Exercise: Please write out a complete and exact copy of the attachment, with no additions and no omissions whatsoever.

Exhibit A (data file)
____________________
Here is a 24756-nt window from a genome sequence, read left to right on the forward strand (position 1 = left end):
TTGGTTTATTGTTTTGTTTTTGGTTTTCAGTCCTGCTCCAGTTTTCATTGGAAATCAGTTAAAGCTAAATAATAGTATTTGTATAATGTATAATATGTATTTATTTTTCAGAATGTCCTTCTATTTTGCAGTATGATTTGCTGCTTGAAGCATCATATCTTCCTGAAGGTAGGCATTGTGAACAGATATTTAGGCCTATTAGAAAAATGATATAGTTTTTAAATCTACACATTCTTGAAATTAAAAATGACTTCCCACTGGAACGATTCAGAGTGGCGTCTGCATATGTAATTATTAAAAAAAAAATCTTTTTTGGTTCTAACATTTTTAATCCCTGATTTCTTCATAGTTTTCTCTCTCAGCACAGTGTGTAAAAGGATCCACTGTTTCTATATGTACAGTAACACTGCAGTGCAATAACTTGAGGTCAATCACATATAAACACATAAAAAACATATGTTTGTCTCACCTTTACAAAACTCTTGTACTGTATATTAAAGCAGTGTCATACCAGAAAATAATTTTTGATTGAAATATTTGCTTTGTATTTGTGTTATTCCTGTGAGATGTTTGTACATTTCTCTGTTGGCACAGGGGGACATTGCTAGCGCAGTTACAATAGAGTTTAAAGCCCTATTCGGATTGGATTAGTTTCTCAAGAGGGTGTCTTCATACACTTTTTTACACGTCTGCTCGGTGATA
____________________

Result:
Here is a 24756-nt window from a genome sequence, read left to right on the forward strand (position 1 = left end):
TTGGTTTATTGTTTTGTTTTTGGTTTTCAGTCCTGCTCCAGTTTTCATTGGAAATCAGTTAAAGCTAAATAATAGTATTTGTATAATGTATAATATGTATTTATTTTTCAGAATGTCCTTCTATTTTGCAGTATGATTTGCTGCTTGAAGCATCATATCTTCCTGAAGGTAGGCATTGTGAACAGATATTTAGGCCTATTAGAAAAATGATATAGTTTTTAAATCTACACATTCTTGAAATTAAAAATGACTTCCCACTGGAACGATTCAGAGTGGCGTCTGCATATGTAATTATTAAAAAAAAAATCTTTTTTGGTTCTAACATTTTTAATCCCTGATTTCTTCATAGTTTTCTCTCTCAGCACAGTGTGTAAAAGGATCCACTGTTTCTATATGTACAGTAACACTGCAGTGCAATAACTTGAGGTCAATCACATATAAACACATAAAAAACATATGTTTGTCTCACCTTTACAAAACTCTTGTACTGTATATTAAAGCAGTGTCATACCAGAAAATAATTTTTGATTGAAATATTTGCTTTGTATTTGTGTTATTCCTGTGAGATGTTTGTACATTTCTCTGTTGGCACAGGGGGACATTGCTAGCGCAGTTACAATAGAGTTTAAAGCCCTATTCGGATTGGATTAGTTTCTCAAGAGGGTGTCTTCATACACTTTTTTACACGTCTGCTCGGTGATA